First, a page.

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History of Milos

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An easy-to-use guide with information on the routes and prices of ferry connections, as well as suggestions for local public transport and how to book a ferry to Milos.

Milos is located at the south westernmost end of the Cyclades complex and is the fifth biggest island of this complex. The island extends over a surface of 151 km2, its coastline is 126 km long and it has 4,770 inhabitants. The unusual rock formations, their wonderful colors and the enchanting beaches with white sand and chiseled rocks are due to the volcanic soil of the island.
Milos has rich metal resources. The extraction of obsidian contributed to the economic growth of the island during the ancient times. One of the most ancient mines of the Mediterranean is located here.

Milos and Kimolos used to be one island, but an earthquake split the island into two. The volcanic nature has blessed the island with many bays, and the large, natural harbour made it a perfect place for some of the earliest settlers in Greece. There is evidence that the island was inhabited as far back as the 6th Millennium BC!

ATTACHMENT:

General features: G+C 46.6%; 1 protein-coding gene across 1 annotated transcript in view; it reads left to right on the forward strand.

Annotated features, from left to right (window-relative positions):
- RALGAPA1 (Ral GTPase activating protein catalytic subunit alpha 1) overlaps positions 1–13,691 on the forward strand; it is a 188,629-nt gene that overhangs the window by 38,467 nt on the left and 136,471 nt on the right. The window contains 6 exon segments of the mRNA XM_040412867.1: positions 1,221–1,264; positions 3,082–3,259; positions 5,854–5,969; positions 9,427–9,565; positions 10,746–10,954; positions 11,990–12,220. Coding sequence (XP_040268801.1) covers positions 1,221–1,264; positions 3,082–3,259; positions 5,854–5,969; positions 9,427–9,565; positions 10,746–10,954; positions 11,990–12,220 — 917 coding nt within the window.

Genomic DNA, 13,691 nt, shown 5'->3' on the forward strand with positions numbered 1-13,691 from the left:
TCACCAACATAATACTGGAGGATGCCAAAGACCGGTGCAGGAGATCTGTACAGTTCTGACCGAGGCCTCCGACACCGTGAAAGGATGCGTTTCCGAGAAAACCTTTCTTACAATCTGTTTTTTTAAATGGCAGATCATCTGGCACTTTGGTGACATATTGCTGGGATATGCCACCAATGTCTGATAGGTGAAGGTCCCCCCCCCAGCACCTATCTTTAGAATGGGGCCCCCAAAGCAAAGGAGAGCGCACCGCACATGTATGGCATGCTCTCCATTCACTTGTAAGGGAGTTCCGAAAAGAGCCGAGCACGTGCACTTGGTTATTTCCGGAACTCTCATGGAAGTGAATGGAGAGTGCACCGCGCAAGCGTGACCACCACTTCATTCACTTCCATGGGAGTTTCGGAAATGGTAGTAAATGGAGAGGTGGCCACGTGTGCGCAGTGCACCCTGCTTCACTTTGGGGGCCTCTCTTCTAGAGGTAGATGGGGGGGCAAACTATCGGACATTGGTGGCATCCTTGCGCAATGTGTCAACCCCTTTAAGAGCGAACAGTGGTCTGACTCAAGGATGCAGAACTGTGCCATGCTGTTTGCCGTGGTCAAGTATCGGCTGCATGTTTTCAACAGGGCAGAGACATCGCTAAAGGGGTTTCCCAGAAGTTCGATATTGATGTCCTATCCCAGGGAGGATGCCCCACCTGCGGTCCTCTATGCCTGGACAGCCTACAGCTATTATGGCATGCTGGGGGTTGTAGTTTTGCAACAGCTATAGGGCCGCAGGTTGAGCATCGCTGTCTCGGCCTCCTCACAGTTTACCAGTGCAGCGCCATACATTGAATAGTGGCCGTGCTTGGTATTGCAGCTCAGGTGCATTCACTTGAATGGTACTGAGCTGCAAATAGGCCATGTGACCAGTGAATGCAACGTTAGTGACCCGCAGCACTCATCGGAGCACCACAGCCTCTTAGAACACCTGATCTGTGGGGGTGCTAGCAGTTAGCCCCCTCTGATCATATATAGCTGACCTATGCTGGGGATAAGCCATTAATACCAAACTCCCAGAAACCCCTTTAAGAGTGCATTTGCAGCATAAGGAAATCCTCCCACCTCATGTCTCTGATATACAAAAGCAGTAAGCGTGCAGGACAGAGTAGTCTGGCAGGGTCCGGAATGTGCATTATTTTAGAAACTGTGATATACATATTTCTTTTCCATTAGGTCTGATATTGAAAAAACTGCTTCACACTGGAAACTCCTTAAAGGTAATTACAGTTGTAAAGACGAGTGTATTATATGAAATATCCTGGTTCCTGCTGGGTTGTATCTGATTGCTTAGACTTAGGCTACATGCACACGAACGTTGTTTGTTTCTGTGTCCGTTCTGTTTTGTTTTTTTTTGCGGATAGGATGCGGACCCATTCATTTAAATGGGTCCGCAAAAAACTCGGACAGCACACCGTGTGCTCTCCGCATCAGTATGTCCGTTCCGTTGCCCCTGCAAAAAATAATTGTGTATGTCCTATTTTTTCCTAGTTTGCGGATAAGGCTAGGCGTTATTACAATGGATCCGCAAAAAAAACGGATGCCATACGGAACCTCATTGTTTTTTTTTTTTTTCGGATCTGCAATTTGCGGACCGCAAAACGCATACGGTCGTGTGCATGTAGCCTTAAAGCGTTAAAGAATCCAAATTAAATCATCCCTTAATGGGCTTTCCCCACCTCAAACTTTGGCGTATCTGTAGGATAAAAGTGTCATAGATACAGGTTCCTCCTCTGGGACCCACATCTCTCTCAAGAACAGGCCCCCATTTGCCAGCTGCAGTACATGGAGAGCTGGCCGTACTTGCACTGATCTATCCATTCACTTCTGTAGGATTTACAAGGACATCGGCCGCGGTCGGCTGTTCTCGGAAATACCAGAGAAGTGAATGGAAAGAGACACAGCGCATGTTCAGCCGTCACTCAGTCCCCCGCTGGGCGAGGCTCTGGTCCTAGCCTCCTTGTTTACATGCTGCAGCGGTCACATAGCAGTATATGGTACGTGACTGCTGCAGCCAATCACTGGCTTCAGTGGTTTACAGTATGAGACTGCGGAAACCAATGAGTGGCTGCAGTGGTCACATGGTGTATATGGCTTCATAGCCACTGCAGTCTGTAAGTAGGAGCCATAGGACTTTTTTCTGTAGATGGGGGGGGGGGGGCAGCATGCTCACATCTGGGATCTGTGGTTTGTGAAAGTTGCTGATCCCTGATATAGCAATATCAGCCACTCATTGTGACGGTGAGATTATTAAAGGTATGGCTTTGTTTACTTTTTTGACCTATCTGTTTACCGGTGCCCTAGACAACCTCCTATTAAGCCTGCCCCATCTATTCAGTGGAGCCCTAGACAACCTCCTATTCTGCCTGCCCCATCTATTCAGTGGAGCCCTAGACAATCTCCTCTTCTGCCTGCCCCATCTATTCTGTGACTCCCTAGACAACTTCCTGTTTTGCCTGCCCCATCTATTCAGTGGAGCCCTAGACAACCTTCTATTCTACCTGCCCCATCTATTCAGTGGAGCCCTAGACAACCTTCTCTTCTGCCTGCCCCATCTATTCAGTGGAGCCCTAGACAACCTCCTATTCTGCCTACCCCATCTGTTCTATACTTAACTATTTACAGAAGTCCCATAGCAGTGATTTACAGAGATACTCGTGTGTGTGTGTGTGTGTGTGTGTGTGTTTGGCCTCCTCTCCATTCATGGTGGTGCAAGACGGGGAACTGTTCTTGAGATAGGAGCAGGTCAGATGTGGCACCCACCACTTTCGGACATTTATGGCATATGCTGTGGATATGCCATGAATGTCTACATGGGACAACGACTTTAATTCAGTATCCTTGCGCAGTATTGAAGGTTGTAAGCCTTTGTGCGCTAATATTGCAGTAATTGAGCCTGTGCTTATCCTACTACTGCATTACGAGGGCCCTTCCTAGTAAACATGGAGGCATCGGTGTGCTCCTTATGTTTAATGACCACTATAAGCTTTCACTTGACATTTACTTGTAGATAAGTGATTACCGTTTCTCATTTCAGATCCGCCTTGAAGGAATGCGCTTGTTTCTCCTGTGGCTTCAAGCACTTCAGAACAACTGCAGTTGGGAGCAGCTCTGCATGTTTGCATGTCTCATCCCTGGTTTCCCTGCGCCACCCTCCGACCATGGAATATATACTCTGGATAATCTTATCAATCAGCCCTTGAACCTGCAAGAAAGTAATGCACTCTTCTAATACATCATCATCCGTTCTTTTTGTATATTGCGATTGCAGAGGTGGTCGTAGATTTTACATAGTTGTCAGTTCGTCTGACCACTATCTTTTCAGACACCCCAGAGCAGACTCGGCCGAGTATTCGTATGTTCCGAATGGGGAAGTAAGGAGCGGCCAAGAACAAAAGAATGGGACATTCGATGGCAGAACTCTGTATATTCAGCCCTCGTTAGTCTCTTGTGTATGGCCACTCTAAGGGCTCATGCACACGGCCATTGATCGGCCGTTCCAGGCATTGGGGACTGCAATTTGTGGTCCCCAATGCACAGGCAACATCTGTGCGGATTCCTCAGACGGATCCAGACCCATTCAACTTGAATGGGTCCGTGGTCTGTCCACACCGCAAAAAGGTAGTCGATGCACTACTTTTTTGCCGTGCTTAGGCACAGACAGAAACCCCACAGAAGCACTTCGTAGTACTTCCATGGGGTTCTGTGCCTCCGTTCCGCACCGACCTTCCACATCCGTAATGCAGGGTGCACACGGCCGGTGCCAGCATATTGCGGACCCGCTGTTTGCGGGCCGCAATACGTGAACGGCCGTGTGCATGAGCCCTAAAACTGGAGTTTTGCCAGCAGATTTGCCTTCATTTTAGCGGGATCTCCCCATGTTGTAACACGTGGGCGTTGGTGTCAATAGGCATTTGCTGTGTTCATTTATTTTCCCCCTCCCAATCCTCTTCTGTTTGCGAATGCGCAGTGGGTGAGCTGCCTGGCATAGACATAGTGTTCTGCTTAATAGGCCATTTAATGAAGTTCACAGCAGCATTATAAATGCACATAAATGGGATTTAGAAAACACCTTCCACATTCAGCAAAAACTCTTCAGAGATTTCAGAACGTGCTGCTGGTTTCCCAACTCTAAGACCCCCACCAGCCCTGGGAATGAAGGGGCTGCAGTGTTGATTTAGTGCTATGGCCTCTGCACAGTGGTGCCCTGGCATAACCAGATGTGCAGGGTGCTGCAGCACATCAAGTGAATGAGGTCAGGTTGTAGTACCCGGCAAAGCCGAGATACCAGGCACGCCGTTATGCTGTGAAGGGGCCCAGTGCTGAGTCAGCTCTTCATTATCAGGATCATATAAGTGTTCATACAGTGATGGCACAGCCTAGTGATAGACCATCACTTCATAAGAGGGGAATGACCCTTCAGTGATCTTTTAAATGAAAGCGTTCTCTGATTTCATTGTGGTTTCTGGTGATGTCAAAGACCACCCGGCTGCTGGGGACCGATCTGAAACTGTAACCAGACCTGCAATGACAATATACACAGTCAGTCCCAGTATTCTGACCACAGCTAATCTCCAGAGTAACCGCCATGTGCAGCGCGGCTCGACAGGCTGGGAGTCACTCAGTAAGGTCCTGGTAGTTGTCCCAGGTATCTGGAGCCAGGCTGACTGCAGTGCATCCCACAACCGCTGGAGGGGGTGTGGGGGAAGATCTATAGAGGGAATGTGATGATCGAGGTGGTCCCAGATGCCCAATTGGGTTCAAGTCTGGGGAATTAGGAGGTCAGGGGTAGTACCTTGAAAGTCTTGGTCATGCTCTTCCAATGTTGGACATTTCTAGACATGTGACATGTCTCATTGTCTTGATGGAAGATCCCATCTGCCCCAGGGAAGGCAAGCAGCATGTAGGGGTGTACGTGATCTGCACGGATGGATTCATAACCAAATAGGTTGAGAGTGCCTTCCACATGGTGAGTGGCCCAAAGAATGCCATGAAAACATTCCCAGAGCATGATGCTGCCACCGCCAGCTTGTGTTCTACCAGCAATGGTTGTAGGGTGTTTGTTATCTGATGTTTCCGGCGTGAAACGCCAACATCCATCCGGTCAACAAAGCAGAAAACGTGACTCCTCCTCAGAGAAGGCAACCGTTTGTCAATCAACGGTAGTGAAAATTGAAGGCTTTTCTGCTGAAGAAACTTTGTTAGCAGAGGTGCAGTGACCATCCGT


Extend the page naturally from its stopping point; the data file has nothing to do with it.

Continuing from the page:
Both the Minoans and Mycenaeans had settlements here in the 2nd Millennium BC and the island blossomed because of the good connections with other island, as well as the mainland. Milos produced large quantities of obsidian, a volcanic rock well suited to make weapons from.

Because Milos was such a rich island, the Athenians took an interest in it during Classical years, and the locals were forced to pay annual tributes to Athens. The Romans conquered the island in the 2nd century BC, and even built their own society here.

Milos was one of the first Greek islands to be Christianized, and in the catacombs from the 2nd century the skeletons of over 2000 persons have been found. The catacombs were also used as a hiding place when persecutors of the Christians, avenging Venetians, Turks or pirates attacked the island. Around the same time, the Romans also build a theatre here, which still is used from time to time.

The Venetian Duchy with Naxos as a centre, included Milos as well from the 13th century. In 1537 the Turks took over, and Milos was not liberated until the 19th century after the War of Independence had started in 1821
Website: milos-island.gr

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